Journal Article

Microsatellite Diversity Correlated with Ecological-Edaphic and Genetic Factors in Three Microsites of Wild Emmer Wheat in North Israel

Youchun Li, Tzion Fahima, Abraham B. Korol, Junhua Peng, Marion S. R, Valery Kirzhner, Avigdor Beiles and Eviatar Nevo

in Molecular Biology and Evolution

Published on behalf of Society for Molecular Biology and Evolution

Volume 17, issue 6, pages 851-862
Published in print June 2000 | ISSN: 0737-4038
Published online June 2000 | e-ISSN: 1537-1719 | DOI: http://dx.doi.org/10.1093/oxfordjournals.molbev.a026365
Microsatellite Diversity Correlated with Ecological-Edaphic and Genetic Factors in Three Microsites of Wild Emmer Wheat in North Israel

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This study was conducted to test the effects of internal (genetic) and external factors on allelic diversity at 27 dinucleotide microsatellite (simple sequence repeat [SSR]) loci in three Israeli natural populations of Triticum dicoccoides from Ammiad, Tabigha, and Yehudiyya, north of the Sea of Galilee. The results demonstrated that SSR diversity is correlated with the interaction of ecological and genetic factors. Genetic factors, including genome (A vs. B), chromosome, motif, and locus, affected average repeat number (ARN), variance in repeat number (σ), and number of alleles (NA) of SSRs, but the significance of some factors varied among populations. Genome effect on SSR variation may result from different motif types, particularly compound (or imperfect) versus perfect motifs, which may be related to different evolutionary histories of genomes A and B. Ecological factors significantly affected SSR variation. Soil-unique and soil-specific alleles were found in two edaphic groups dwelling on terra rossa and basalt soils across macro- and microgeographical scales. The largest contributions of genetic and ecological effects were found for diversity of ARN and NA, respectively. Multiple regression indicated that replication slippage and unequal crossing over could be important mutational mechanisms, but their significance varied among motifs. Edaphic stresses may affect the probability of replication errors and recombination intermediates and thus control diversity level and divergence of SSRs. The results may indicate that SSR diversity is adaptive, channeled by natural selection and influenced by both internal and external factors and their interactions.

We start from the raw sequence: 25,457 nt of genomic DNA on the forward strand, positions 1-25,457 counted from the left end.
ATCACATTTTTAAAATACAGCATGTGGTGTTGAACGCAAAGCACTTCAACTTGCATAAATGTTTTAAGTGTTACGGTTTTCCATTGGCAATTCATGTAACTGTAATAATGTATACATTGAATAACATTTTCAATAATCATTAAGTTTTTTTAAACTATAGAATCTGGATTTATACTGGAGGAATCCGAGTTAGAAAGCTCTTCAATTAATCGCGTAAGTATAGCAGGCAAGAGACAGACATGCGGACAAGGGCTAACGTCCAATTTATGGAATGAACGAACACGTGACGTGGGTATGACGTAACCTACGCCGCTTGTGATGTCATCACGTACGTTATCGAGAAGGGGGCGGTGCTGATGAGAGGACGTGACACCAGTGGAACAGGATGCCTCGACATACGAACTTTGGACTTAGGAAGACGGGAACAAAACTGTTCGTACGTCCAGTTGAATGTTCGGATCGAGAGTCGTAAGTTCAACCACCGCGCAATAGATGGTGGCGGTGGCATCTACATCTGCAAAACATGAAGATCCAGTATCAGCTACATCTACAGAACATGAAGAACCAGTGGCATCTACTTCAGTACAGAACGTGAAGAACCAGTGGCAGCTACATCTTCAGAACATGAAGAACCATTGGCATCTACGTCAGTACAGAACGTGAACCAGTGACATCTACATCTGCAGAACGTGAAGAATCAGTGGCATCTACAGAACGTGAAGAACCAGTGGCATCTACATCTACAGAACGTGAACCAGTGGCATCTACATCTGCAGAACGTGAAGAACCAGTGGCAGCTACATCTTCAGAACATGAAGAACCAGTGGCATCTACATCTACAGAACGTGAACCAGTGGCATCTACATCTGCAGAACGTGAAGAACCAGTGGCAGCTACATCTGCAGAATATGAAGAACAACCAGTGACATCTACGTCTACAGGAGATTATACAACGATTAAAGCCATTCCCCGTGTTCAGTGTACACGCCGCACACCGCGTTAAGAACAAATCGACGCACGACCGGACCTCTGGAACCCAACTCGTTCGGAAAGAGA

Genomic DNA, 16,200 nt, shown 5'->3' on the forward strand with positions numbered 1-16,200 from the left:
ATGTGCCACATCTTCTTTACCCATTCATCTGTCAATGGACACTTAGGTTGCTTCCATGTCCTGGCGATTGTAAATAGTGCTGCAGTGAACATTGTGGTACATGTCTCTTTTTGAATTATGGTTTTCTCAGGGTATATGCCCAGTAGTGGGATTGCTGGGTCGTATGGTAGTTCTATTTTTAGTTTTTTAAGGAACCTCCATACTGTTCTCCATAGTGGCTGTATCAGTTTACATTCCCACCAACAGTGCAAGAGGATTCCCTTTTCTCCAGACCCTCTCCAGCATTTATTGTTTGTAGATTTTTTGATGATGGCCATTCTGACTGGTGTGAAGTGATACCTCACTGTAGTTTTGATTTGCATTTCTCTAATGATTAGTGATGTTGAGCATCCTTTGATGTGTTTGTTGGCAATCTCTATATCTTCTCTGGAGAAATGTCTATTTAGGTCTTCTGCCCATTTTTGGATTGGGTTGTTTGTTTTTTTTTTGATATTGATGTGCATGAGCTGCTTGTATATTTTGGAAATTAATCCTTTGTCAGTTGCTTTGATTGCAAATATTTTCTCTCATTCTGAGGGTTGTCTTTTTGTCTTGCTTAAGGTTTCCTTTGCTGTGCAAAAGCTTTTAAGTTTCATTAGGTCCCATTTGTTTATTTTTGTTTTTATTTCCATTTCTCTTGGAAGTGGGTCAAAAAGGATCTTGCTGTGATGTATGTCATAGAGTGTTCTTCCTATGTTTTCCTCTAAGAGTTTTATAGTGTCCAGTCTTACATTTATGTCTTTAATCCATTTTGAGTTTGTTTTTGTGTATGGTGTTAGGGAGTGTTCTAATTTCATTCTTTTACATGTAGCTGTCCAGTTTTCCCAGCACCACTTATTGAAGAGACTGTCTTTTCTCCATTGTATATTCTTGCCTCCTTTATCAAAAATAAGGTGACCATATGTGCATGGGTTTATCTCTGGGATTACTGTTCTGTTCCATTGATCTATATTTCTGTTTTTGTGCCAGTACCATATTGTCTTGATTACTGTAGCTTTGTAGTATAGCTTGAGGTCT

Journal Article.  8172 words.  Illustrated.

Subjects: Evolutionary Biology ; Molecular and Cell Biology

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